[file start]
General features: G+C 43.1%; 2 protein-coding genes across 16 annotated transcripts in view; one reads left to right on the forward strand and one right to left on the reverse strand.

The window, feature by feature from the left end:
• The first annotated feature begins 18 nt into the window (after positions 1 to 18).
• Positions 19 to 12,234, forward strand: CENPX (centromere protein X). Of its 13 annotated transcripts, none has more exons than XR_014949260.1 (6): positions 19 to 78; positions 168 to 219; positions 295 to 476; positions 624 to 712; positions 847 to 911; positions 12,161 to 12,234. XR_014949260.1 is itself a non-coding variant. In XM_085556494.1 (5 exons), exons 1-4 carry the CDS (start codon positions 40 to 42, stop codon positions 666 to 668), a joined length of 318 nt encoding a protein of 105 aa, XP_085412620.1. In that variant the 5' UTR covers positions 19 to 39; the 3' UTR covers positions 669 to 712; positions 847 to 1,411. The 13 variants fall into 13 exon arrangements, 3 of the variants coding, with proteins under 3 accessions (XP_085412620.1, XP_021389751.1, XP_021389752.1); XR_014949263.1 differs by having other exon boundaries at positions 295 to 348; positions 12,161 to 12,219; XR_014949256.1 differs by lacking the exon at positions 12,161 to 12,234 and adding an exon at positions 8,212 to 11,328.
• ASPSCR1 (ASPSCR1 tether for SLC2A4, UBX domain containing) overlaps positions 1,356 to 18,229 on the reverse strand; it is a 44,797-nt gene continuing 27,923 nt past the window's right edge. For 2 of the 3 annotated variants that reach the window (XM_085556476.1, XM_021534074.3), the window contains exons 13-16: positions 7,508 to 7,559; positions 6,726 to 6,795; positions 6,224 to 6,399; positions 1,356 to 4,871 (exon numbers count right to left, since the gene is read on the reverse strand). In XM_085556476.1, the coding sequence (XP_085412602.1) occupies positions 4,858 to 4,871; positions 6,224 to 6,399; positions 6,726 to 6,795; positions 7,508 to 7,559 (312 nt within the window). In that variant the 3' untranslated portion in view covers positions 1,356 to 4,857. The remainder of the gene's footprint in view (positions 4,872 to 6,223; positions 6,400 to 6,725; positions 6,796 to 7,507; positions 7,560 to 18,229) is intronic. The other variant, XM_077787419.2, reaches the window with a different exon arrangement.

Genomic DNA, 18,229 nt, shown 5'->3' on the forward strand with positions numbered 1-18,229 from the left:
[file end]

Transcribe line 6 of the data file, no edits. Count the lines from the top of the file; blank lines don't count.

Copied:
Genomic DNA, 18,229 nt, shown 5'->3' on the forward strand with positions numbered 1-18,229 from the left: